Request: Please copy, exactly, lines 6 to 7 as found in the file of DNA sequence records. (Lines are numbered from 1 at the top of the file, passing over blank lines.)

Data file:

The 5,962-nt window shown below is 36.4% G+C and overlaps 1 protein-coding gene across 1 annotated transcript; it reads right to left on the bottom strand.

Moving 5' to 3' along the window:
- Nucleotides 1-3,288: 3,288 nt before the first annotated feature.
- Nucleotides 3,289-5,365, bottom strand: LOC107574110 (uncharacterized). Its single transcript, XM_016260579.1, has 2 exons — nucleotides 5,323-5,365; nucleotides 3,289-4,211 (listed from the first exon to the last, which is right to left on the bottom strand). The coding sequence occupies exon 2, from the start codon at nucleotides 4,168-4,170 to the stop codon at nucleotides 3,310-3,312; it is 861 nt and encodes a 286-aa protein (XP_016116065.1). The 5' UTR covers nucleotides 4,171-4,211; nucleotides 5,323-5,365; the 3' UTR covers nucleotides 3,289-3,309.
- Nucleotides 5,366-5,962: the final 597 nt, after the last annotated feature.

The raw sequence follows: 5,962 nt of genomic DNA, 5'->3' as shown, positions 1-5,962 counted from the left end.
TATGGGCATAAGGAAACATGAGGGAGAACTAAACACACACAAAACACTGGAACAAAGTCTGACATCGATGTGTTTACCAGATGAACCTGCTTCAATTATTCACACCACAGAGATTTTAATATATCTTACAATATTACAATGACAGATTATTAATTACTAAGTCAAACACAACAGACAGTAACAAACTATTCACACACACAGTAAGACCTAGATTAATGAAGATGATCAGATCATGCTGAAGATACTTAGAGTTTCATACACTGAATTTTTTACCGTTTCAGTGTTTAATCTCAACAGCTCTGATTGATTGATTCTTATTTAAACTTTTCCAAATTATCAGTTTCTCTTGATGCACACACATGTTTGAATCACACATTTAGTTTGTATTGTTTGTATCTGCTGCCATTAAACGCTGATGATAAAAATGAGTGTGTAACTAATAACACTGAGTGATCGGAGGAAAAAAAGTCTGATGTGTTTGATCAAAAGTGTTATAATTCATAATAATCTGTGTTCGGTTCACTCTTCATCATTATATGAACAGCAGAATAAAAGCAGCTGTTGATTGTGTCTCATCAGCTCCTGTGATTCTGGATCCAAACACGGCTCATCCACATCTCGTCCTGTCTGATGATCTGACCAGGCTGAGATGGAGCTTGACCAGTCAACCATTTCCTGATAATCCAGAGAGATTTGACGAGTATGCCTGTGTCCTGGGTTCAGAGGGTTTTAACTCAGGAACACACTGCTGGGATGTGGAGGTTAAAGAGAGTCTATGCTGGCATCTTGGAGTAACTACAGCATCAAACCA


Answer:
The raw sequence follows: 5,962 nt of genomic DNA, 5'->3' as shown, positions 1-5,962 counted from the left end.
TATGGGCATAAGGAAACATGAGGGAGAACTAAACACACACAAAACACTGGAACAAAGTCTGACATCGATGTGTTTACCAGATGAACCTGCTTCAATTATTCACACCACAGAGATTTTAATATATCTTACAATATTACAATGACAGATTATTAATTACTAAGTCAAACACAACAGACAGTAACAAACTATTCACACACACAGTAAGACCTAGATTAATGAAGATGATCAGATCATGCTGAAGATACTTAGAGTTTCATACACTGAATTTTTTACCGTTTCAGTGTTTAATCTCAACAGCTCTGATTGATTGATTCTTATTTAAACTTTTCCAAATTATCAGTTTCTCTTGATGCACACACATGTTTGAATCACACATTTAGTTTGTATTGTTTGTATCTGCTGCCATTAAACGCTGATGATAAAAATGAGTGTGTAACTAATAACACTGAGTGATCGGAGGAAAAAAAGTCTGATGTGTTTGATCAAAAGTGTTATAATTCATAATAATCTGTGTTCGGTTCACTCTTCATCATTATATGAACAGCAGAATAAAAGCAGCTGTTGATTGTGTCTCATCAGCTCCTGTGATTCTGGATCCAAACACGGCTCATCCACATCTCGTCCTGTCTGATGATCTGACCAGGCTGAGATGGAGCTTGACCAGTCAACCATTTCCTGATAATCCAGAGAGATTTGACGAGTATGCCTGTGTCCTGGGTTCAGAGGGTTTTAACTCAGGAACACACTGCTGGGATGTGGAGGTTAAAGAGAGTCTATGCTGGCATCTTGGAGTAACTACAGCATCAAACCA